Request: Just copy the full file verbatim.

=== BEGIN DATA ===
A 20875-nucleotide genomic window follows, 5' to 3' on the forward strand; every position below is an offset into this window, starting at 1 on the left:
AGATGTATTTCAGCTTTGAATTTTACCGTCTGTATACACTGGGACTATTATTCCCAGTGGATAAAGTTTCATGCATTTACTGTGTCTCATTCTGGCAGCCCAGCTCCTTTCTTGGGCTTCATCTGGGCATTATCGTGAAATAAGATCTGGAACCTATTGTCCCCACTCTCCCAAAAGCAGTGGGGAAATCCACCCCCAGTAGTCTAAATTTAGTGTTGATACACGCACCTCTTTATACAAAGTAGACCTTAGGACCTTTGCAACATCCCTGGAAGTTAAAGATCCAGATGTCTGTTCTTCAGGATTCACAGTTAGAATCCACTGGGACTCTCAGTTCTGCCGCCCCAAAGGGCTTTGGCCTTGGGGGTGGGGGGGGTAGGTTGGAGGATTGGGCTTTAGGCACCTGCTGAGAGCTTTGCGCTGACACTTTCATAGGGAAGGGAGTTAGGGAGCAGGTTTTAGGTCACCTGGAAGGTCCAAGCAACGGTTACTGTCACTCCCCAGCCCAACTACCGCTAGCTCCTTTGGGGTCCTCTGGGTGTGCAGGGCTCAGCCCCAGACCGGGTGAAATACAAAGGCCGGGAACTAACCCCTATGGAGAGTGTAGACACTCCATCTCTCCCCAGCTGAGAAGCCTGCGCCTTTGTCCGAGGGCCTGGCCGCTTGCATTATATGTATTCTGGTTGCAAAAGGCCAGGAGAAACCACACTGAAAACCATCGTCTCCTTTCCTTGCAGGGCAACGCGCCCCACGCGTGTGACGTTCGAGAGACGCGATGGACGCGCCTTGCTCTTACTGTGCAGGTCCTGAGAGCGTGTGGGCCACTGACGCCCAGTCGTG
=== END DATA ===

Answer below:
A 20875-nucleotide genomic window follows, 5' to 3' on the forward strand; every position below is an offset into this window, starting at 1 on the left:
AGATGTATTTCAGCTTTGAATTTTACCGTCTGTATACACTGGGACTATTATTCCCAGTGGATAAAGTTTCATGCATTTACTGTGTCTCATTCTGGCAGCCCAGCTCCTTTCTTGGGCTTCATCTGGGCATTATCGTGAAATAAGATCTGGAACCTATTGTCCCCACTCTCCCAAAAGCAGTGGGGAAATCCACCCCCAGTAGTCTAAATTTAGTGTTGATACACGCACCTCTTTATACAAAGTAGACCTTAGGACCTTTGCAACATCCCTGGAAGTTAAAGATCCAGATGTCTGTTCTTCAGGATTCACAGTTAGAATCCACTGGGACTCTCAGTTCTGCCGCCCCAAAGGGCTTTGGCCTTGGGGGTGGGGGGGGTAGGTTGGAGGATTGGGCTTTAGGCACCTGCTGAGAGCTTTGCGCTGACACTTTCATAGGGAAGGGAGTTAGGGAGCAGGTTTTAGGTCACCTGGAAGGTCCAAGCAACGGTTACTGTCACTCCCCAGCCCAACTACCGCTAGCTCCTTTGGGGTCCTCTGGGTGTGCAGGGCTCAGCCCCAGACCGGGTGAAATACAAAGGCCGGGAACTAACCCCTATGGAGAGTGTAGACACTCCATCTCTCCCCAGCTGAGAAGCCTGCGCCTTTGTCCGAGGGCCTGGCCGCTTGCATTATATGTATTCTGGTTGCAAAAGGCCAGGAGAAACCACACTGAAAACCATCGTCTCCTTTCCTTGCAGGGCAACGCGCCCCACGCGTGTGACGTTCGAGAGACGCGATGGACGCGCCTTGCTCTTACTGTGCAGGTCCTGAGAGCGTGTGGGCCACTGACGCCCAGTCGTG